The Bahamas suffered $828m in damage, losses and costs between 2015 and 2017 as a result of being struck by major hurricanes, the Prime Minister revealed yesterday.
Dr Hubert Minnis, referring to the report by the United Nations Economic Commission for Latin America and the Caribbean (ECLAC) on the combined impact of Joaquin, Matthew and Irma, said The Bahamas is preparing to better respond to natural disasters and thus minimise the potential loss of life and damage to property.
“We must maximise our ability to recover as quickly as possible in order to quickly get our communities and the economy back on track following catastrophic events,” he said. “A key part of any readiness plan is to have access to resources as quickly as possible to speed up response and recovery efforts.”
Speaking as the government signed an agreement with the Inter-American Development Bank (IDB) that will give it access to a $100m contingent loan facility, which The Bahamas can draw down upon should a major storm strike, the prime minister said this was part of developing an effective financial strategy to deal with disaster preparedness.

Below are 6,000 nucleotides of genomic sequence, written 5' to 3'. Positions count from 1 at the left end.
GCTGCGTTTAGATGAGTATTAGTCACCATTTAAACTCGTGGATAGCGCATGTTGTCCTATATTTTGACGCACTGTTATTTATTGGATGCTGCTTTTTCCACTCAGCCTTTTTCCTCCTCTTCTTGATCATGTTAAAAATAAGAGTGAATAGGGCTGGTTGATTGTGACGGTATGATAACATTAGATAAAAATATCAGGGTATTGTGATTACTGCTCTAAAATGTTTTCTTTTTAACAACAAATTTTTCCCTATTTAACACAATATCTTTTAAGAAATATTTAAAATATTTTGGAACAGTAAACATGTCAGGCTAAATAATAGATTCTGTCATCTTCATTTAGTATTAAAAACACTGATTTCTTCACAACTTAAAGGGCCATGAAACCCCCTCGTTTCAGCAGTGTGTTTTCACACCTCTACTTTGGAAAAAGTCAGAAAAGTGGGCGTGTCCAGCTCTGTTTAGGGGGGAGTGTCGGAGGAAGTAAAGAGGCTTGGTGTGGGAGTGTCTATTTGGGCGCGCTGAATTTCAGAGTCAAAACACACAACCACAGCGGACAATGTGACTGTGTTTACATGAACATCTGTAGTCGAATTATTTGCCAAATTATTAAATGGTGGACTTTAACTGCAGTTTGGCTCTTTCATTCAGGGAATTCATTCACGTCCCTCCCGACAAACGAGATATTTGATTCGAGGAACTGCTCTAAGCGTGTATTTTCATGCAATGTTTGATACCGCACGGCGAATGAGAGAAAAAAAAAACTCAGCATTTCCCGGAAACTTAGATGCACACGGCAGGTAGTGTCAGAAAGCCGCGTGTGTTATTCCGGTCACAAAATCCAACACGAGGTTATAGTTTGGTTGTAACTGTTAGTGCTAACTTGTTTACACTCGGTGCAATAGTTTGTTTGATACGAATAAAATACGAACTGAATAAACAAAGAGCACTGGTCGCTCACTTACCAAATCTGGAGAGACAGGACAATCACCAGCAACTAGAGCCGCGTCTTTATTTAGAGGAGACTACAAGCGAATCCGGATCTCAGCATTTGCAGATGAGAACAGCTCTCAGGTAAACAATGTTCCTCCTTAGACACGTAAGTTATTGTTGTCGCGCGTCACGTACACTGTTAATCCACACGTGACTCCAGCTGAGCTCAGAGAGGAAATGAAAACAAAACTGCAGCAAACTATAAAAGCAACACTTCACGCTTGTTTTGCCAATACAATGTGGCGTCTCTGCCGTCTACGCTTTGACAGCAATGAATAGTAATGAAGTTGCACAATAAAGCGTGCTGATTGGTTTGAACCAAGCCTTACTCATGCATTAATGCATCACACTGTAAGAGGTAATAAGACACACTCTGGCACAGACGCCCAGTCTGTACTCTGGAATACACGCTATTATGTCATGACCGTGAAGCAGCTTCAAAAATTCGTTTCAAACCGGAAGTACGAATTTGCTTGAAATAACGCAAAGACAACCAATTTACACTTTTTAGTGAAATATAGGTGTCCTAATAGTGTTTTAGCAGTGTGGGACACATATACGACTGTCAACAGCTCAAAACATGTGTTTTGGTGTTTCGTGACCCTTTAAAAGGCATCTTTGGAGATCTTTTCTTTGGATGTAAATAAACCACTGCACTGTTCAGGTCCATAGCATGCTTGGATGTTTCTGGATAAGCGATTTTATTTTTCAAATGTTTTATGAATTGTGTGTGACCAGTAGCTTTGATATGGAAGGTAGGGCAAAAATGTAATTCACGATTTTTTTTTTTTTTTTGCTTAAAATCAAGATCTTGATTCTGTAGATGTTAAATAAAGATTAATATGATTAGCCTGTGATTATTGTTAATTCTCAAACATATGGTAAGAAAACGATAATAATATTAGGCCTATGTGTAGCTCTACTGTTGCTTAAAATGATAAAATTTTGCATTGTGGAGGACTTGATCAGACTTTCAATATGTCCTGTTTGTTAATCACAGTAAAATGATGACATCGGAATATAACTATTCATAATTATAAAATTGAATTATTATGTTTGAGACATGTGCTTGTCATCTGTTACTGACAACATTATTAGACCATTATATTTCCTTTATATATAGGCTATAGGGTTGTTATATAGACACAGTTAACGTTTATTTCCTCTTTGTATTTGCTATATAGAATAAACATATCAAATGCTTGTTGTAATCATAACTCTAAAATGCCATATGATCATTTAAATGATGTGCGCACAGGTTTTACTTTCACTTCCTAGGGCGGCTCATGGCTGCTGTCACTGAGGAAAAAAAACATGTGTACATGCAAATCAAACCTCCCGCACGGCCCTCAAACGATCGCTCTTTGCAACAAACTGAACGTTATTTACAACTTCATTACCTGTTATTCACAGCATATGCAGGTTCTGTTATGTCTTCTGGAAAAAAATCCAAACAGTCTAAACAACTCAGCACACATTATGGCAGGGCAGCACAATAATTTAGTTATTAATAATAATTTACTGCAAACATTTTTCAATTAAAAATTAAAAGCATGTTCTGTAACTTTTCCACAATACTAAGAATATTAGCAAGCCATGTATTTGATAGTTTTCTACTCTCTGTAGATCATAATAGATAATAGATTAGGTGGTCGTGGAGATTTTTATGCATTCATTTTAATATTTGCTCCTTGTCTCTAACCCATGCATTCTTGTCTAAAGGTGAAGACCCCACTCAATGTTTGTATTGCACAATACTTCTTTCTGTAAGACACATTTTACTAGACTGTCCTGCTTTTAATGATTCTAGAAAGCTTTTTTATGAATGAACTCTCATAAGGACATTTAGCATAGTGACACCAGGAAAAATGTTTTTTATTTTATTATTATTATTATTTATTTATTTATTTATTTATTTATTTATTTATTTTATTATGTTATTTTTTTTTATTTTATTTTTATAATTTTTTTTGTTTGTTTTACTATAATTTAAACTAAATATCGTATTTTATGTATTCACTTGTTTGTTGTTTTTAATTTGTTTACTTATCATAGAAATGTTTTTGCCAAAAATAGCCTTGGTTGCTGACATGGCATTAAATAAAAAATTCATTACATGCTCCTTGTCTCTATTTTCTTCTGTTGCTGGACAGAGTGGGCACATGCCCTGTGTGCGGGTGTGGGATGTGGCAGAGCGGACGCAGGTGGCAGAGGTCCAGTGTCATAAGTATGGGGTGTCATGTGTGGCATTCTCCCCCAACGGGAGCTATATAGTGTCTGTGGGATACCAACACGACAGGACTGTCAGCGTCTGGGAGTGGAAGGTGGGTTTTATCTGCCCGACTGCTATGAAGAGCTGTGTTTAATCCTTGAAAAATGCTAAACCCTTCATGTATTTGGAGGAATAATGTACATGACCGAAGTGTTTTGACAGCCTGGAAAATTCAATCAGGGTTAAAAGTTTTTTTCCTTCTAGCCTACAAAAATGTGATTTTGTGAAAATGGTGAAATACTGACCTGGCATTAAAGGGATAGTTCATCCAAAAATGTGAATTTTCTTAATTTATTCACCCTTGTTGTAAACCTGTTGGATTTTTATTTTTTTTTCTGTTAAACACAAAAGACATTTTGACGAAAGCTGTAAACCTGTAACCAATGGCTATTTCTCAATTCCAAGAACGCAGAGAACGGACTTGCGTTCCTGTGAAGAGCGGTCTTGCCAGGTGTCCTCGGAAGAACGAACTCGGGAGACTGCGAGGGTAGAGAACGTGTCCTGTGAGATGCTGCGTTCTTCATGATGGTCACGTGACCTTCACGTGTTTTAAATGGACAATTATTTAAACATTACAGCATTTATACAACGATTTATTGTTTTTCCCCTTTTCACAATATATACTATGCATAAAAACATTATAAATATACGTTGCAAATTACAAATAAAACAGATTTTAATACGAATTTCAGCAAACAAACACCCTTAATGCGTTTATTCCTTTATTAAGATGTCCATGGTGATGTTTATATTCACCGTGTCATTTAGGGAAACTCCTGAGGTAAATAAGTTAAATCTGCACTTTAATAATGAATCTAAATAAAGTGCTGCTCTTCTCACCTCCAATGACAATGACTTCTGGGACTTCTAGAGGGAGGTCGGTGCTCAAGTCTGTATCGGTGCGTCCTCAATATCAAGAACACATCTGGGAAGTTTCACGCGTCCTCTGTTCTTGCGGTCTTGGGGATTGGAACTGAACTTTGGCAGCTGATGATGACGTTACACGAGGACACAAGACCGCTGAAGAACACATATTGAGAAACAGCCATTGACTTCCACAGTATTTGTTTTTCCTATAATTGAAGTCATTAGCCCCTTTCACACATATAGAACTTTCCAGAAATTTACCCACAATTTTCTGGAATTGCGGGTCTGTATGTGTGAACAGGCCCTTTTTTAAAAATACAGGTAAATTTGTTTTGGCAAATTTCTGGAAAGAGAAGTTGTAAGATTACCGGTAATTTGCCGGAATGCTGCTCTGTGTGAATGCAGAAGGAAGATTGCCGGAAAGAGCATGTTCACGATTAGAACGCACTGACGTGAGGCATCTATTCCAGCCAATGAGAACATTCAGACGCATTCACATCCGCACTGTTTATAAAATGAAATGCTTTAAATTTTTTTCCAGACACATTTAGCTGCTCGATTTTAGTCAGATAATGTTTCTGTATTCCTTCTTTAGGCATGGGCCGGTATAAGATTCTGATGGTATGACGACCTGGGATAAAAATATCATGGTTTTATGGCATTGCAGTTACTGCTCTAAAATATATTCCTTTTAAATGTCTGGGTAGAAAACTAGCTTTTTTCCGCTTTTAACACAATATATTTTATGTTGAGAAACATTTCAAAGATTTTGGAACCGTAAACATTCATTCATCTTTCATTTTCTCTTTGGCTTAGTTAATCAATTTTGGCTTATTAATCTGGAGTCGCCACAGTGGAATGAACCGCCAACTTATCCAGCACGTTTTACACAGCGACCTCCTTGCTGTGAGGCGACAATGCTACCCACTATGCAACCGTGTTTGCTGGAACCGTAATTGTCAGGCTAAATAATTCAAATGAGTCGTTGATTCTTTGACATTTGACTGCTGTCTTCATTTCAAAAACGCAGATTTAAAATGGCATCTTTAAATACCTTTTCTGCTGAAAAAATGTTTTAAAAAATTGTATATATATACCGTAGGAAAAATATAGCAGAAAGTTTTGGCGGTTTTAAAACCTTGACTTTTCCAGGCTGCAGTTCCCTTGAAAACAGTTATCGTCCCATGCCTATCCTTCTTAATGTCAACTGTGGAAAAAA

The strategy also involves using the proceeds of extinguished dormant bank accounts to set up an independently-managed disaster relief fund, and signing up once again for the regional insurance fund, the Caribbean Catastrophe Risk Insurance Facility (CCRIF), to provide coverage for public infrastructure in the event of catastrophic damage.
“Our administration will undertake proactive steps, to ensure that appropriate legislation and policy framework are in place to mitigate the impact of natural disasters and, by extension, the amount of ex-post resources required to rapidly restore normalcy in the aftermath of a natural disaster,” the prime minister said.
“I am hopeful that the [IDB] will assist The Bahamas in this undertaking, along with technical assistance in creating the framework for a holistic disaster relief strategy.”